Kumiodori at the National Theatre Okinawa
CONTRIBUTED BY MUNEERAH BEE
I love going to the theater. My collection of ticket stubs bear witness to the plays, musicals, opera, traditional theater performances, monologue, dance performances, ballet, performance poetry sessions (well, you get the picture) I’ve been to over the years. So it was only natural that I sought out theatre performances while in Okinawa. I figured the National Theatre Okinawa would be a good place to start.
The National Theatre Okinawa opened in January 2004 and is one of the seven national theaters in Japan under the Japan Arts Council.
The theatrical performance I watched on a Saturday afternoon was a Kumiodori titled Teikou Fujin (“Sada Takashi lady,” according to Google Translate), about a weaver who lost her husband.
Dating back to the 16th century, Kumiodori is a traditional Ryukyuan art form retelling a historic event or legend. It incorporates music, dance and lyrics into the narrative. It has its roots in the Ryukyuan royal court and was performed to welcome and entertain the Chinese envoys that were present for the coronation of a new Ryukyuan ruler. In 2010, Kumiodori was added to UNESCO’s list of Intangible Cultural Heritage of Humanity, and it has also been one of Japan’s Intangible Cultural Properties since 1972.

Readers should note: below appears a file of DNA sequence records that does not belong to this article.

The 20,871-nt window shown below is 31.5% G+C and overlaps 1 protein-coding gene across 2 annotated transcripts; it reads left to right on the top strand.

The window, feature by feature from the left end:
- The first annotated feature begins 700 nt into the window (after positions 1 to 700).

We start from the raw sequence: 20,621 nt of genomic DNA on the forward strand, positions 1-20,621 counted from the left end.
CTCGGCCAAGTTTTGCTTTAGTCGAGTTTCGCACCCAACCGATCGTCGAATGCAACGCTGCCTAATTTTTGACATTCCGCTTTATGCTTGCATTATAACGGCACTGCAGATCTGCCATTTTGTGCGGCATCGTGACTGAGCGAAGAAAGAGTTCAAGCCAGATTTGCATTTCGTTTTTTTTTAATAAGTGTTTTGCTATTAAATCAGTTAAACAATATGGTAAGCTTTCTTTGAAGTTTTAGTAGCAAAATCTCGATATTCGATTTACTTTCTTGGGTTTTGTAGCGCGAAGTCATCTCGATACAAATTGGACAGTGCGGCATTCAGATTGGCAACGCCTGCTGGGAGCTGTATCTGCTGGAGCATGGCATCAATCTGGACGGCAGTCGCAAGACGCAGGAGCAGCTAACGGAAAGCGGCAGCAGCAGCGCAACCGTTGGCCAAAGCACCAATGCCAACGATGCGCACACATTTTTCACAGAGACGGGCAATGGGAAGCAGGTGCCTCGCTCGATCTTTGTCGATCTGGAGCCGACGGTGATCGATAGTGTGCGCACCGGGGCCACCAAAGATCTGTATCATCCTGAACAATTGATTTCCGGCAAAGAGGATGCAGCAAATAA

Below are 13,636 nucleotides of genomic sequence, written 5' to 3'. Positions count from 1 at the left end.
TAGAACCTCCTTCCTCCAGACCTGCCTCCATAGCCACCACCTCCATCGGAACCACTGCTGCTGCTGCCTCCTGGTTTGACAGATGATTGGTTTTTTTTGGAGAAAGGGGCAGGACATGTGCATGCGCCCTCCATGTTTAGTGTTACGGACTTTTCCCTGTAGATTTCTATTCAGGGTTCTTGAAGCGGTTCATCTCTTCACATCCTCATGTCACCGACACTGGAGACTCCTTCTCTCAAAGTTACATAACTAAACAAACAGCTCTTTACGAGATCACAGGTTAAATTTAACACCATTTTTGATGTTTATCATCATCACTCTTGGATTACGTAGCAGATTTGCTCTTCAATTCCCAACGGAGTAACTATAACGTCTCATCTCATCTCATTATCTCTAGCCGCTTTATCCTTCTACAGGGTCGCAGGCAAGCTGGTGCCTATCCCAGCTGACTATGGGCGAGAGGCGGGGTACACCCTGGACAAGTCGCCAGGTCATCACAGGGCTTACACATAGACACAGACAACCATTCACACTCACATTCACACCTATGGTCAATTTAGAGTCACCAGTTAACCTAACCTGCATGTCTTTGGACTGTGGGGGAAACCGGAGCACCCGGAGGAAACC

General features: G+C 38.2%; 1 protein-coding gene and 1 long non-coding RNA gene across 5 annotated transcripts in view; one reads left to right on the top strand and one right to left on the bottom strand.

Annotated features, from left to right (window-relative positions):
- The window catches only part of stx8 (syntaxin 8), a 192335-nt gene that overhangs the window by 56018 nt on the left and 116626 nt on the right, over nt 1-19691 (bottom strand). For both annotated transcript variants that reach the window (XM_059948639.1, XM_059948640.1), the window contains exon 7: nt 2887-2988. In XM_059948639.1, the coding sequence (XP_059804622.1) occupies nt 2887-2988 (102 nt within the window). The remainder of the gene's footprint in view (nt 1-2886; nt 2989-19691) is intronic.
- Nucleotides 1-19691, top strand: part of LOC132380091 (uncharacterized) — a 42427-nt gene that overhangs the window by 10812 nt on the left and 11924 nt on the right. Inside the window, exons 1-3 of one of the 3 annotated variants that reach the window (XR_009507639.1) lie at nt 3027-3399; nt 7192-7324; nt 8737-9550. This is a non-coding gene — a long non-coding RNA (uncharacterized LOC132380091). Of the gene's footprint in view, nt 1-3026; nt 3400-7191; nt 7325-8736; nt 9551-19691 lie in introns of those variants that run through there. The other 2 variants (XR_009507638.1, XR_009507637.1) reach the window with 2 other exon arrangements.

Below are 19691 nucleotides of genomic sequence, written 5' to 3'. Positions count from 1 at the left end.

The first half of the show at the National Theatre Okinawa was a showcase of some traditional dances, and the Kumiodori started after the intermission. I found the Kumiodori to be an aural and visual treat. Actors in colorful bingata costumes and graceful movements delivered dialogs in a poetic and melodic manner, accompanied by the music of a traditional Okinawan orchestra stationed behind the backdrop. (Note: photography is not allowed during performances.)
I could see some parallels between Kumiodori and certain forms of Asian theater, especially in terms of style and aesthetics. However, Kumiodori has a unique identity of its own and I would safely say it is not exactly like anything you’ve seen before. Everything on stage exemplifies the essence of the rich Ryukyuan art and culture.
The performance was in classical Okinawan language and the surtitles on the side of the stage were in Japanese. Don’t fret. When you buy or collect your tickets at the booth, you’ll receive a brochure in English with synopses of the popular productions at the theater to give you a rough understanding of the plot.
Besides Kumiodori, the National Theatre Okinawa also stages Ryukyuan Historical Theatre, Ryukyuan Dance, Ryukyuan Theatre, Sanshin music, Ryukyuan Opera and others as listed on its schedule.
Before or after the performance, drop by the exhibition room (for free) where you can see the theater costumes up close. There is also a miniature model showing where the theater would be set up at the Shuri castle.
I left the National Theatre Okinawa humming the melody from the female character in my head, feeling highly enriched from the cultural experience and looking forward to adding the memory of it to my ticket stub collection. Above all, I was curious to learn more about Ryukyuan performing arts.
Address: 4-14-1 Jitchaku, Urasoe City, 901-2122 Okinawa
Ticket Information: Available here
Website: National Theatre Okinawa